A cavalcade of noise, smells, personalities, banter and urban theater sprinkled liberally around a spatially challenged waterside strip, Pike Place Market is Seattle in a bottle. In operation since 1907 and still as lively today as it was on day one, this wonderfully local experience highlights the city for what it really is: all-embracing, eclectic and proudly unique. A 2017 expansion of the market infrastructure added vendor space, weather-protected common areas, extra parking, and housing for low-income seniors. If you’re coming from downtown, simply walk down Pike Street toward the waterfront; you can’t miss the huge Public Market sign etched against the horizon. Incidentally, the sign and clock, installed in 1927, constituted one of the first pieces of outdoor neon on the West Coast. From the top of Pike Street and 1st Avenue, stop and survey the bustle and vitality. Walk down the cobblestone street, past perpetually gridlocked cars (don’t even think of driving down to Pike Place) and, before walking into the market, stop and shake the bronze snout of Rachel the Market Pig, the de-facto mascot and presiding spirit of the market. This life-size piggy bank, carved by Whidbey Island artist Georgia Gerber and named after a real pig, collects about $10,000 each year. The funds are pumped back into market social services. Nearby is the information booth, which has maps of the market and information about Seattle in general. It also serves as a ticket booth, selling discount tickets to various shows throughout the city. Pike Place Market History Pike Place Market is the oldest continuously operating market in the nation. It was established in 1907 to give local farmers a place to sell their fruit and vegetables and bypass the middleman. Soon, the greengrocers made room for fishmongers, bakers, butchers, cheese sellers, grocers selling imported wares, and purveyors of the rest of the Northwest’s agricultural bounty. The market wasn’t exactly architecturally robust – it’s always been a thrown-together warren of sheds and stalls, haphazardly designed for utility – and was by no means an intentional tourist attraction. That came later. An enthusiastic agricultural community spawned the market’s heyday in the 1930s. Many of the first farmers were immigrants, a fact the market celebrates with annual themes acknowledging the contributions of various ethnic groups; past years have featured Japanese Americans, Italian Americans and Sephardic Jewish Americans. By the 1960s, sales at the market were suffering from suburbanization, the growth of supermarkets and the move away from local, small-scale market gardening. Vast tracts of agricultural land were disappearing, replaced by such ventures as the Northgate Mall and Sea-Tac airport. The internment of Japanese American farmers during WWII had also taken its toll. The entire area became a bowery for the destitute and was known as a center of ill repute. In the wake of the 1962 World’s Fair, plans were drawn up to bulldoze the market and build high-rise office and apartment buildings on this piece of prime downtown real estate. Fortunately, public outcry prompted a voter’s initiative to save the market. Subsequently, the space was cleaned up and restructured, and it has become once again the undeniable pulse of downtown; some 10 million people stroll through the market each year. Thanks to the unique management of the market, social-services programs and low-income housing mix with commerce, and the market has maintained its gritty edge. These initiatives have prevented the area from ever sliding too far upscale. A market law prohibits chain stores or franchises from setting up shop and ensures all businesses are locally owned. The one exception is, of course, Starbucks, which gets away with its market location because it is the coffee giant’s oldest outlet, moving here from its original location in 1976. In 2015, ground was broken on the "Pike Up" project, a 30,000-sq-ft extension of Pike Place. Made possible by the demolition of the Alaskan Way Viaduct, the MarketFront complex opened in 2017 with new shops, restaurants and stalls, and links the market to the waterfront via terraces, staircases and green space. Main and North Arcades Rachel the Market Pig marks the main entrance to the Main & North Arcades, thin shed-like structures that run along the edge of the hill; these are the busiest of the market buildings. With banks of fresh produce carefully arranged in artful displays, and fresh fish, crab and other shellfish piled high on ice, this is the real heart of the market. Here you’ll see fishmongers tossing salmon back and forth like basketballs (many of these vendors will pack fish for overnight delivery). You’ll also find cheese shops, butchers, stands selling magazines and candy from around the world, tiny grocery stalls and almost everything else you need to put together a meal. The end of the North Arcade is dedicated to local artisans and craftspeople – products must be handmade to be sold here. It's also abloom with flower sellers. The Main Arcade was built in 1907, the first of Frank Goodwin’s market buildings. Down Under As if the levels of the market that are above ground aren’t labyrinthine enough, below the Main Arcade are three lower levels called the Down Under. Here you’ll find a fabulously eclectic mix of pocket-size shops, from Indian spice stalls to magician supply shops and vintage magazine and map purveyors. Economy Market Building Once a stable for merchants’ horses, the Economy Market Building on the south side of the market entrance has a wonderful Italian grocery store, DeLaurenti – a great place for any aficionado of Italian foods to browse and sample. There’s also Tenzing Momo, one of the oldest apothecaries on the West Coast, where you can pick up herbal remedies, incense, oils and books. Tarot readings are available here on occasion. Look down at the Economy Market floor and you’ll see some of its 46,000 tiles, sold to the public in the 1980s for $35 apiece. If you bought a tile, you’d get your name on it and be proud that you helped save the market floor. Famous tile owners include Cat in the Hat creator Dr. Seuss and former US president Ronald Reagan. South Arcade If you continue past DeLaurenti, you’ll come into the South Arcade, the market’s newest wing, home to upscale shops and the lively Pike Pub & Brewery. It's not technically part of the historic market, but is with it in spirit and rambunctious energy. Corner and Sanitary Market Buildings Across Pike Place from the Main Arcade are the 1912 Corner & Sanitary Market Buildings, so named because they were the first of the market buildings in which live animals were prohibited. It’s now a maze of ethnic groceries and great little eateries, including Three Girls Bakery, which is as old as the building itself and the insanely popular Crumpet Shop. When you've finished devouring your baked goods, you can digest a bit of radical literature in bolshie bookstore, Left Bank Books. Post Alley Between the Corner Market and the Triangle Building, narrow Post Alley (named for its hitching posts) is lined with shops and restaurants. Extending north across Stewart Street, it offers two of the area’s best places for a drink: the Pink Door Ristorante, an Italian hideaway with a cool patio, and Kells, an Irish pub. In Lower Post Alley, beside the market sign, is the LaSalle Hotel, which was the first bordello north of Yesler Way. Originally the Outlook Hotel, it was taken over in 1942 by the notorious Nellie Curtis, a woman with 13 aliases and a knack for running suspiciously profitable hotels with thousands of lonely sailors lined up nightly outside the door. The building, rehabbed in 1977, now houses commercial and residential space. Post Alley continues on the southern side of Pike Street where you'll find the beautifully disgusting gum wall. The once venerable red-brick facade is now covered in used pieces of chewing gum, originally stuck there by bored theater-goers standing in line for a nearby ticket office in the 1990s. Despite early attempts by the city council to sanitize, the gum-stickers persevered and in 1999, the wall was declared a tourist attraction. Feel free to add your own well-chewed morsels to the Jackson Pollock–like display Next head to one of the market's best hideaway spots, the bar and pizza restaurant Alibi Room. Triangle Building All in a row in the diminutive Triangle Building, sandwiched between Pike Place, Pine Street and Post Alley, is a huddle of cheap food take-outs including Mee Sum Pastry (try the steamed pork bun), a juice bar and Cinnamon Works – all great choices for a stand-up snack. First Avenue Buildings These downtown-facing buildings, added mainly in the 1980s, blend seamlessly into the older hive. Here you'll find Pike Place's only two accommodations – Pensione Nichols and Inn at the Market – a couple of classic pubs and community resources such as a medical center. North End The market's North End stretches along Pike Place from Pine Street to Victor Steinbrueck Park – a popular meeting point for daily walking tours. The 1918 Soames-Dunn building, once occupied by a seed company and a paper company, is now home to the world's oldest Starbucks. Beware of crowds and errant elbows knocking over your mermaid-logo coffee cup. Pike Place Market Hours Early birds catch more than worms at Pike Place Market. Arrive promptly at 9am for some real-life street theater at market roll call before wandering over to the Main Arcade to see the fish throwers warming up. The purpose of roll call is allocating space to the market’s temporary craft-sellers. As Pike Place has more than 200 registered vendors but only 130 available trading spots, each day is nail-biting. By 9:30am the spots have been assigned and everyone is on their way. Roll call is held at the north end of the North Arcade.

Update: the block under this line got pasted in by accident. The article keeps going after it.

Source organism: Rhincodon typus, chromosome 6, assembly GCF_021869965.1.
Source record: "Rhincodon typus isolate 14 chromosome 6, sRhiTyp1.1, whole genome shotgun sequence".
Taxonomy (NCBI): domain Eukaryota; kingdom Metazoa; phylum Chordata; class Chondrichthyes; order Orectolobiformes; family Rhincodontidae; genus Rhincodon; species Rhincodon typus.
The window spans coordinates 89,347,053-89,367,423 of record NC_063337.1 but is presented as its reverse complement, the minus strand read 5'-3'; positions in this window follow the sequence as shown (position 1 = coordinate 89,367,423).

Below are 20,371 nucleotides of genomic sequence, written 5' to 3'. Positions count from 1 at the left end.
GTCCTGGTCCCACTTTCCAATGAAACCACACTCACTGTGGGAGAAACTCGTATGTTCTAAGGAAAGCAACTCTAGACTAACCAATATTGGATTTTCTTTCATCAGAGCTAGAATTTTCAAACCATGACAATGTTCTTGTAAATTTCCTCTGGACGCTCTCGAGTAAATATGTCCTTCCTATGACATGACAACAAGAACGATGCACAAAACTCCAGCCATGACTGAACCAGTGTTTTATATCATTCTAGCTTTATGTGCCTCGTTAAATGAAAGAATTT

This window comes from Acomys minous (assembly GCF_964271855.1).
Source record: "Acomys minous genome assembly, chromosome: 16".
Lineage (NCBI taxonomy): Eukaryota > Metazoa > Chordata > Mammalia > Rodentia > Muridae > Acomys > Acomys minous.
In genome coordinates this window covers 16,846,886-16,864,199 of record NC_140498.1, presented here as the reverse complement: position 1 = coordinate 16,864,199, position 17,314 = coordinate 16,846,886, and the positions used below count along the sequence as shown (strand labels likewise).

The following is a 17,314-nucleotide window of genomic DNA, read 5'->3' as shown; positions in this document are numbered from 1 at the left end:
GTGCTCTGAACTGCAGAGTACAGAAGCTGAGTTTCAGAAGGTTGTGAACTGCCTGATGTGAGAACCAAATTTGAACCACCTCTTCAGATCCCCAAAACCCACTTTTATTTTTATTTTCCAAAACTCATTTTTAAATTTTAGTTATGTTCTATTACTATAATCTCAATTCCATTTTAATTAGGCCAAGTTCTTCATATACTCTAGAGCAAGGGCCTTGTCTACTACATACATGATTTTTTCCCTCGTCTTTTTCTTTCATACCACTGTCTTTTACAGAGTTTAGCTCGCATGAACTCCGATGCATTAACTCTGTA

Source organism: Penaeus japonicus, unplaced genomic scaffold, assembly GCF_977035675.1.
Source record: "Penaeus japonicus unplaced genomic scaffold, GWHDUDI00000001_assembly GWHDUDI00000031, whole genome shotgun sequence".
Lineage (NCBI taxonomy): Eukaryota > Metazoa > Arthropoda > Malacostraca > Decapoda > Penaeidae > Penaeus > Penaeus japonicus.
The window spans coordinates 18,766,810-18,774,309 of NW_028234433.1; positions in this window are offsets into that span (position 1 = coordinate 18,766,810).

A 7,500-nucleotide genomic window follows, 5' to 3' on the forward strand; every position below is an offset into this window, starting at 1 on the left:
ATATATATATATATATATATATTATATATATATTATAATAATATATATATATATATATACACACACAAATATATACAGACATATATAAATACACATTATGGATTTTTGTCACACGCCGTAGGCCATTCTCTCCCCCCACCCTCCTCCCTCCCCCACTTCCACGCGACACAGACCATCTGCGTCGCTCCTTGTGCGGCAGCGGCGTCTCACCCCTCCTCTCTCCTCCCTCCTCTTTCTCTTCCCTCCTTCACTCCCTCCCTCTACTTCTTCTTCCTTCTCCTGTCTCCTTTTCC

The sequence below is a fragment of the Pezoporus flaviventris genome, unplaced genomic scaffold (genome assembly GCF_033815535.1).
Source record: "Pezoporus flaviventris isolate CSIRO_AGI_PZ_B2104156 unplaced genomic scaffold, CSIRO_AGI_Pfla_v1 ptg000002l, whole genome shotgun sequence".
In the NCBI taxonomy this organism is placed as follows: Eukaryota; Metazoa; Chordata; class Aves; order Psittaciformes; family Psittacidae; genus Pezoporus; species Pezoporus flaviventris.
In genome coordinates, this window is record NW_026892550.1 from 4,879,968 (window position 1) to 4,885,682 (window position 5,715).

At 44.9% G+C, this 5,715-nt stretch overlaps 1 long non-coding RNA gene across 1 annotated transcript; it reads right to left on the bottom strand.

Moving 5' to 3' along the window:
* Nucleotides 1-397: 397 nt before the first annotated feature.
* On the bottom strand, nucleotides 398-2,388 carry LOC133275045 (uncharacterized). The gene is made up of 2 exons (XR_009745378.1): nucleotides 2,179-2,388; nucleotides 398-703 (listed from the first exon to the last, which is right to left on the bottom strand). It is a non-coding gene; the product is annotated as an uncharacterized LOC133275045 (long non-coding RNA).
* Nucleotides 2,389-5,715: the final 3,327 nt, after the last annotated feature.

When Frederick Law Olmsted, architect of New York's Central Park, gazed in 1865 upon the plot of land San Francisco Mayor Frank McCoppin wanted to turn into a vast city park, he was understandably skeptical. Here was a swath of 1,013 acres of unlovely, dubious sand dunes on the outskirts of town, buffeted by powerful winds blowing in off the dark grey Pacific. The landscape architect turned down the job, despite the opportunity to create a park bigger than New York's before his first masterpiece was even finished. But Olmstead would have to chuckle, and change his tune, a century later to see what Golden Gate Park became – from bonsai, buffalo, and redwoods to Frisbees, free music, and free spirits, when in the 1960s San Francisco's back yard became the epicenter of the Summer of Love. Today it still seems to contain just about everything its denizens love about their city. You could wander the park for a week and still not see it all – but any given visit is a chance to walk through San Francisco history, from the park's oldest corners at its eastern end to where the park's borders give way to surf spots on the Pacific coast. Walk through history in Golden Gate Park The creation of Golden Gate Park Golden Gate Park was the brain child of several local politicians angling to flip a piece of former Mexican territory on the outskirts of San Francisco into a profitable expansion of the growing city. Not the least of these city schemers was then-mayor Frank McCoppin, who saw an opportunity to not only give San Franciscans more elbow room while lining his own pockets on construction grift, but also solve a problem that had lead to lengthy legal battles – namely, the presence of well-to-do and opportunistic squatters trying to lay claim to the Outside Lands now that San Francisco's fortunes looked rosy. Despite Olmsted's assertion a park larger than New York's Central would never succeed on the proposed site, tenacious young civil engineer William Hammond Hall and master gardener John McLaren got to work. They had a unique vision for the time that would banish commercial eyesores like casinos, resorts, racetracks and an igloo village and instead showcase mother nature. It was an unorthodox view in an era when Central Park wasn't even yet complete, ten years before even such majestic and one-of-a-kind landscapes as Yellowstone would be preserved from development as national parks. What to do in Golden Gate Park Ultimately, McCoppin, Hall and McLaren had their ways, producing a green space that "feels wild....shaggy and labyrinthine and confusing," in the words of Gary Kimya, scholar of San Francisco history. Indeed, he wrote in Cool Grey City of Love: 49 Views of San Francisco that "The paradox of Golden Gate Park is that its wildness is almost completely man-made. Every inch of the park had to be won. The loss of San Francisco's great sand dunes...is tragic...but [represents an] ultimately triumphant negotiation between man and the world." Several of Golden Gate Park's earliest features give teeth to that assessment. The Conservatory of Flowers, opened in 1879 and filled with rare specimens from South and Central America and aquatic Plants native to the Amazon. Stow Lake was created in 1893 with its picturesque Strawberry Hill, a favorite for families for over a hundred years. The Japanese Tea Garden is another early success – the oldest such public Japanese garden in the United States, it's been here since the California Midwinter International Exposition of 1894. The carefully tended garden is full of imported plants, birds, and fish that have flourished for over a century in the once-inhospitable Outside Lands far from their native Nippon. In 1906, nearly forty years after the dunes turned into a park larger than Olmstead's masterpiece, the devastating earthquake that shook San Francisco left thousands of refugees camping out in parks around the city, from Dolores Park in the Mission to Golden Gate Park. Some of the shacks built by the US Army to house earthquake victims were later moved to permanent lots, and are still in use today. As the city recovered, several new institutions found a home in Golden Gate Park, including the including the Kezar Stadium (former home to the Oakland Raiders), California Academy of Sciences and the de Young Museum. The park's beloved Windmills bookended the earthquake, one built in 1903 and the other in 1908. The spiky Dahlia Garden appeared in the mid-1920s, as did the Shakespeare Garden with its collection of 200 plants mentioned in the Bard's writings. The WPA and the Summer of Love During the Great Depression, the Works Progress Administration was not only busy decorating Coit Tower with controversial murals, they were adding new features to Golden Gate Park, including the San Francisco Botanical Garden, the archery field, Anglers Lodge, and the Model Yacht Club. They also restored the 1926 art deco Horseshoe Pits, and built the Beach Chalet with its gorgeous frescos that tell the story of Golden Gate Park's construction. Most impressive, the Hoover Grove of giant sequoia were planted in 1930 to honor casualties from World War I, on the south edge of Martin Luther King Jr. Drive. Here you can peep these towering giants without driving out to the Marin Headlands and Muir Woods National Monument. So much for Olmstead's jab that "There is not a full-grown tree of beautiful proportions near San Francisco." The park's features and usages continued to evolve over the decades. Stow Lake's lovely boathouse was added in 1946. Twenty years later, in the Panhandle fringes of the park near Haight-Ashbury, the Human Be-In ushered in the Summer of Love, when thousands of youth were drawn to Hippie Hill by the promise of utopia fueled by free concerts from local bands and plentiful cannabis and LSD. Visit Golden Gate Park on April 20th of any given year (and, let's be honest, in certain pockets any day of the week) and you'll catch a whiff of the Hippie Hill scene from fifty years ago. Golden Gate Park today One of the most recent permanent additions to Golden Gate Park is the National AIDS Memorial Grove. Built in 1991, it's a touching tribute to the millions of lives lost during the plague years, which hit San Francisco's queer community hard and left the city shaken after the dark 1980s. That's not all, however. The park is still constantly evolving year to year. Today Golden Gate Park hosts events like the Bay to Breakers 12K race, as well as the Hardly Strictly Bluegrass and Outside Lands music festivals which take place every October. In December, the Christmas lights are a draw for families and visitors. In 2020, the city celebrated the park's 150th anniversary with temporary art installations like local artist Charles Gadeken's Entwined light show in Peacock Meadow (240 John F Kennedy Drive). Another new addition to mark the anniversary was the SkyStar Wheel, Golden Gate Park's own ferris wheel that will be in place until March of 2025. That same year, protestors marked Juneteenth by toppling some of the park's historic statues, including those of Francis Scott Key, Padre Junipero Serra, and Ulysses S. Grant. Other changes during the COVID-19 pandemic have included the Golden Gate Park Sunday Roller Disco Party, a free community-led party for roller skaters at " Skatin' Place," a spot near 6th Ave & Kennedy Drive, most Sundays from noon to 5PM that features live DJs. Keep your eyes pealed during the summer months for one of the 12 pianos hidden around the Botanical Garden for anyone to play, part of an event called Flower Piano that includes free piano lessons, community sing-alongs at sunset, and more. Getting to Golden Gate Park At over three miles long and half a mile long, there's a lot of ground to cover in Golden Gate Park, and a lot of entrances. The most popular entrance is in the Panhandle via Fell St, but coming in from 9th Avenue off Lincoln puts you right by some prime attractions. JFK serves as one of the main arteries in the park for cars, along with Transverse Drive, Chain of Lakes Drive, and 25 th Ave/Crossover Drive/19 th Ave/Park Presidio – these later streets are not part of the Slow Streets program the city has implemented during the COVID-19 pandemic to give San Franciscans more room to walk and bike away from crowds. Check the park website to see the latest on road closures for events and other initiatives. Biking, walking, and skating are all popular here. Numerous bus and trolly routes serve Golden Gate Park, too, and you'll find entry points lining the side of the park all the way around its perimeter. The park is open 24 hours a day, seven days a week. There are restrooms sprinkled throughout the park, Vehicle parking in Golden Gate Park There are over 4,700 street parking spots throughout the park. Accessible parking is available at the McLaren Lodge, Music Concourse (behind Bandshell), MLK Drive & Music Concourse and on JFK/Transverse Drive. The 800-space Music Concourse garage ($33 for the day) as well as over 4,700 street parking spots throughout the park. Music Concourse garage is the main parking lot for the SkyStar Observation Wheel, as well as the De Young Museum, several gardens, and Cal Academy. It can be reached via Fulton St. at 10th Avenue and is open every day of the week from 7AM to 7PM. The Golden Gate Park shuttle The Golden Gate Park free shuttle runs from 9AM to 6PM on a cadence of every 15 to 20 minutes on Saturdays and Sundays, as well as on city holidays.